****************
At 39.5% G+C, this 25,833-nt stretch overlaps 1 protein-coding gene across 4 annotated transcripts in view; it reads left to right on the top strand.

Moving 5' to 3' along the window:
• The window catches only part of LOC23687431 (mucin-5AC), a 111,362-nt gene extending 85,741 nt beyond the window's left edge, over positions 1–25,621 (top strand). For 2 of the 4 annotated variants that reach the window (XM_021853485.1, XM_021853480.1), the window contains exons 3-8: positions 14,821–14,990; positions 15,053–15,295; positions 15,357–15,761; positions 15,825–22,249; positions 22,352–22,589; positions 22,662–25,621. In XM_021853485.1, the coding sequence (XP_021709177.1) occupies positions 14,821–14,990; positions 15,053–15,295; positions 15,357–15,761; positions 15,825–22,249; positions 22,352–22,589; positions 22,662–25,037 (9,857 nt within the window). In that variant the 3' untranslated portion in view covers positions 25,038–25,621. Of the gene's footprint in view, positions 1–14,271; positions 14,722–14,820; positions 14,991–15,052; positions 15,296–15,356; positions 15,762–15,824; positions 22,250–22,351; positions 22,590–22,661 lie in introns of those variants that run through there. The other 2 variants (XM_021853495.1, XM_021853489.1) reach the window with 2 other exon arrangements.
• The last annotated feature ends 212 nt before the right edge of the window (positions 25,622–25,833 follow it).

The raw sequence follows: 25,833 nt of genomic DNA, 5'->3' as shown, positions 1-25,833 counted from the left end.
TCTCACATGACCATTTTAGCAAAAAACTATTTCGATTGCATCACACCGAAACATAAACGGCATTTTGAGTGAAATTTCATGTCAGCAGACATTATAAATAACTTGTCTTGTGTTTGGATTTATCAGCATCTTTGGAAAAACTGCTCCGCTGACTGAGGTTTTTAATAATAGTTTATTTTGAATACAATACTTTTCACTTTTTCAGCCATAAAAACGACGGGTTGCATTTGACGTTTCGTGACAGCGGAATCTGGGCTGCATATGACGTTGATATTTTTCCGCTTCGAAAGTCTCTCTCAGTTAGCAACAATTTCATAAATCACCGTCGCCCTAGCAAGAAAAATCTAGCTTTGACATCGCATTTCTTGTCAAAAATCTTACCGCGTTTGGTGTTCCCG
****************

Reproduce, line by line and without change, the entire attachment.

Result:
At 39.5% G+C, this 25,833-nt stretch overlaps 1 protein-coding gene across 4 annotated transcripts in view; it reads left to right on the top strand.

Moving 5' to 3' along the window:
• The window catches only part of LOC23687431 (mucin-5AC), a 111,362-nt gene extending 85,741 nt beyond the window's left edge, over positions 1–25,621 (top strand). For 2 of the 4 annotated variants that reach the window (XM_021853485.1, XM_021853480.1), the window contains exons 3-8: positions 14,821–14,990; positions 15,053–15,295; positions 15,357–15,761; positions 15,825–22,249; positions 22,352–22,589; positions 22,662–25,621. In XM_021853485.1, the coding sequence (XP_021709177.1) occupies positions 14,821–14,990; positions 15,053–15,295; positions 15,357–15,761; positions 15,825–22,249; positions 22,352–22,589; positions 22,662–25,037 (9,857 nt within the window). In that variant the 3' untranslated portion in view covers positions 25,038–25,621. Of the gene's footprint in view, positions 1–14,271; positions 14,722–14,820; positions 14,991–15,052; positions 15,296–15,356; positions 15,762–15,824; positions 22,250–22,351; positions 22,590–22,661 lie in introns of those variants that run through there. The other 2 variants (XM_021853495.1, XM_021853489.1) reach the window with 2 other exon arrangements.
• The last annotated feature ends 212 nt before the right edge of the window (positions 25,622–25,833 follow it).

The raw sequence follows: 25,833 nt of genomic DNA, 5'->3' as shown, positions 1-25,833 counted from the left end.
TCTCACATGACCATTTTAGCAAAAAACTATTTCGATTGCATCACACCGAAACATAAACGGCATTTTGAGTGAAATTTCATGTCAGCAGACATTATAAATAACTTGTCTTGTGTTTGGATTTATCAGCATCTTTGGAAAAACTGCTCCGCTGACTGAGGTTTTTAATAATAGTTTATTTTGAATACAATACTTTTCACTTTTTCAGCCATAAAAACGACGGGTTGCATTTGACGTTTCGTGACAGCGGAATCTGGGCTGCATATGACGTTGATATTTTTCCGCTTCGAAAGTCTCTCTCAGTTAGCAACAATTTCATAAATCACCGTCGCCCTAGCAAGAAAAATCTAGCTTTGACATCGCATTTCTTGTCAAAAATCTTACCGCGTTTGGTGTTCCCG